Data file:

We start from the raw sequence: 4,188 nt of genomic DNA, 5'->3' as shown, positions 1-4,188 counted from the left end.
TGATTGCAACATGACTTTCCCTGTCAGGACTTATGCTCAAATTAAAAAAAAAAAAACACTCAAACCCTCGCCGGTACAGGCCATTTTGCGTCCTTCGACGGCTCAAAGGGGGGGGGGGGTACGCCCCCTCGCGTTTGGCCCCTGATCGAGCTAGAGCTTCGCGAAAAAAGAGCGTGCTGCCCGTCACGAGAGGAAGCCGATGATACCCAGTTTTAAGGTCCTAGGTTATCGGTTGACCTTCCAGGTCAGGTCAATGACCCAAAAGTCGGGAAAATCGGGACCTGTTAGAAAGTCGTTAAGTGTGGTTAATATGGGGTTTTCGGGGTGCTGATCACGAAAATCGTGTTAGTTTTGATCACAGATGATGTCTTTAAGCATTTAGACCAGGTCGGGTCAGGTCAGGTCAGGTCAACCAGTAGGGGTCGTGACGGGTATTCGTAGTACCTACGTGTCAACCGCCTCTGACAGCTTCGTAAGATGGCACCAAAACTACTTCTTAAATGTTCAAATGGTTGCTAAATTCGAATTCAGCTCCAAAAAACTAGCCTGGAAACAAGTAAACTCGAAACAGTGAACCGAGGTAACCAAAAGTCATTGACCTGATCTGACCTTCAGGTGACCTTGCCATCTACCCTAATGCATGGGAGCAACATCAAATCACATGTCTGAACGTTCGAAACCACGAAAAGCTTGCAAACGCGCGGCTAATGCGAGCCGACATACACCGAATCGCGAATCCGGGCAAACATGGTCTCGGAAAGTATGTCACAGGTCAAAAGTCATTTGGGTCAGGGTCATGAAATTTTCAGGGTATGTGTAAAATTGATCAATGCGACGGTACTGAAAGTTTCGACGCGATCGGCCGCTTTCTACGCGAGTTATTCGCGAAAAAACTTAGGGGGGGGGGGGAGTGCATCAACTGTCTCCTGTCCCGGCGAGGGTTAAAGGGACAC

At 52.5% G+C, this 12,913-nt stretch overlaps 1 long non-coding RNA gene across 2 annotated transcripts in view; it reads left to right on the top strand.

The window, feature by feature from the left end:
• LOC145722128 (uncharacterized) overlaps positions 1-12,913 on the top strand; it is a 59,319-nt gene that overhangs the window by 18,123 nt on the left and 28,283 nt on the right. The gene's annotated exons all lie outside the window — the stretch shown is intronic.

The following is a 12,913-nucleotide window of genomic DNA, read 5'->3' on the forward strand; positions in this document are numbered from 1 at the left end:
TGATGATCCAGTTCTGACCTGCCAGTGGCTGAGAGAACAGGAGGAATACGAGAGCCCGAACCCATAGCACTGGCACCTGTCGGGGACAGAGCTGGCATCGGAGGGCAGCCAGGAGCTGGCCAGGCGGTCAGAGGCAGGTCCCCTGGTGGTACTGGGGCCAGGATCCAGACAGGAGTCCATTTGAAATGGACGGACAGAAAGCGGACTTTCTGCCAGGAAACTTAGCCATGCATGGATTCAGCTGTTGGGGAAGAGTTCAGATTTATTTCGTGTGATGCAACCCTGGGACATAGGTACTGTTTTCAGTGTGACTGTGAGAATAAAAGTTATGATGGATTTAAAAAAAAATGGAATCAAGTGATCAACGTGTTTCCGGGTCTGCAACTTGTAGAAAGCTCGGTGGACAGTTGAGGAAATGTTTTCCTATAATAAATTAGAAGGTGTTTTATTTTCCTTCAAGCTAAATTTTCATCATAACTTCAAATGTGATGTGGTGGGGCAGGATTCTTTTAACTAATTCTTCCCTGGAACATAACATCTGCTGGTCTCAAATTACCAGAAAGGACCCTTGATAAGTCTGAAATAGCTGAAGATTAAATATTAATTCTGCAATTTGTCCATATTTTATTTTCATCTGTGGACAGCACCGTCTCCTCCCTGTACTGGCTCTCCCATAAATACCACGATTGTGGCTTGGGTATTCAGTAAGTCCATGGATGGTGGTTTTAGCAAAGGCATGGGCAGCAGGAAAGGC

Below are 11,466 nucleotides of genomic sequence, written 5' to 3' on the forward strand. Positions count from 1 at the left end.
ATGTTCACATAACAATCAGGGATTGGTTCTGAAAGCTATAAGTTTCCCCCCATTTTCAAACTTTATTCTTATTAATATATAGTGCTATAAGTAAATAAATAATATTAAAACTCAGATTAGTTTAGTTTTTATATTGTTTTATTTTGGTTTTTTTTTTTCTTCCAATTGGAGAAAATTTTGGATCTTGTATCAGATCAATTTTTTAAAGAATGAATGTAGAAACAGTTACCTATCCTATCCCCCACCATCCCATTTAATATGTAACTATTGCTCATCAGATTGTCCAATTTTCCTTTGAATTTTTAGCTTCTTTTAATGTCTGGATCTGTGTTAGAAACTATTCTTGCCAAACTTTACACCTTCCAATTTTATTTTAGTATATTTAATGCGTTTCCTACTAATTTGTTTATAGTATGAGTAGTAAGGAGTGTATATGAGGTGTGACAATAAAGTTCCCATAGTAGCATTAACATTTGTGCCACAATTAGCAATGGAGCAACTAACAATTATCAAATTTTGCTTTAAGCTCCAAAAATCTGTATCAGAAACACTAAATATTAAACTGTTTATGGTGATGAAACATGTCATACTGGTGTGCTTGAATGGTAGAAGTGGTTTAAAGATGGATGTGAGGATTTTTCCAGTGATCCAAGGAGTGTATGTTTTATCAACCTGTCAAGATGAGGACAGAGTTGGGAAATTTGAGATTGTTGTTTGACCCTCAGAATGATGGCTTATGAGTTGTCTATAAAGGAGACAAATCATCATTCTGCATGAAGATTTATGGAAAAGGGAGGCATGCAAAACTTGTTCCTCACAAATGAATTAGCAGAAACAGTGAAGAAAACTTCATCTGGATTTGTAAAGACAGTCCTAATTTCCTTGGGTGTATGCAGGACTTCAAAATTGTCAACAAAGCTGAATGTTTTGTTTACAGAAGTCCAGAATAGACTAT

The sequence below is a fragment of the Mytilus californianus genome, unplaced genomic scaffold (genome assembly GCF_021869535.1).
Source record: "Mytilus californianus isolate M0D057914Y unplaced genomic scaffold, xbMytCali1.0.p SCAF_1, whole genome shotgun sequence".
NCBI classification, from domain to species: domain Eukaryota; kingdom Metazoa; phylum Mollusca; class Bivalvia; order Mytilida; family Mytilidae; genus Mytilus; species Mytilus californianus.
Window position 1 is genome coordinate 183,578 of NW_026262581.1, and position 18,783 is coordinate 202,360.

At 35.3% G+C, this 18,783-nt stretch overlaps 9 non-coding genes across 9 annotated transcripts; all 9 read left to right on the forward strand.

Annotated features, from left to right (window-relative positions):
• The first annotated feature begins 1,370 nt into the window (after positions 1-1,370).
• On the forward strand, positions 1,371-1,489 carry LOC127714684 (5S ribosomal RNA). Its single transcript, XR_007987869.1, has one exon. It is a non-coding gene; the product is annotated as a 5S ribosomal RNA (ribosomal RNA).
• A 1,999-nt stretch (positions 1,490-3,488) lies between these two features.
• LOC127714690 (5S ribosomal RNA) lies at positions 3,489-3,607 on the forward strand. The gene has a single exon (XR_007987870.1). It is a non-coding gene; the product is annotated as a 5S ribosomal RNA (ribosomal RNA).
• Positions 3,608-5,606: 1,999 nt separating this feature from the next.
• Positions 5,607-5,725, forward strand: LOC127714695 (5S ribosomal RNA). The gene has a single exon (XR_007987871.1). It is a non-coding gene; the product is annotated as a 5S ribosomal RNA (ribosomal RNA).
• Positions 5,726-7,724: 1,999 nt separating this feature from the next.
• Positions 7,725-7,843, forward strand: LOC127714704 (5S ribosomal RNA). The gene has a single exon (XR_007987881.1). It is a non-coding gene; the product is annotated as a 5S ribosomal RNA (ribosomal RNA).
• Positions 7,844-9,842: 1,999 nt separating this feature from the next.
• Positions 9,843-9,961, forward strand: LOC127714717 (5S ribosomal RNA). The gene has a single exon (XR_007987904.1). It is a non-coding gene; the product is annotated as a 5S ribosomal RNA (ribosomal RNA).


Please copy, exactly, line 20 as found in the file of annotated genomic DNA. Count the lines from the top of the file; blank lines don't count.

• Positions 3,608-5,606: 1,999 nt separating this feature from the next.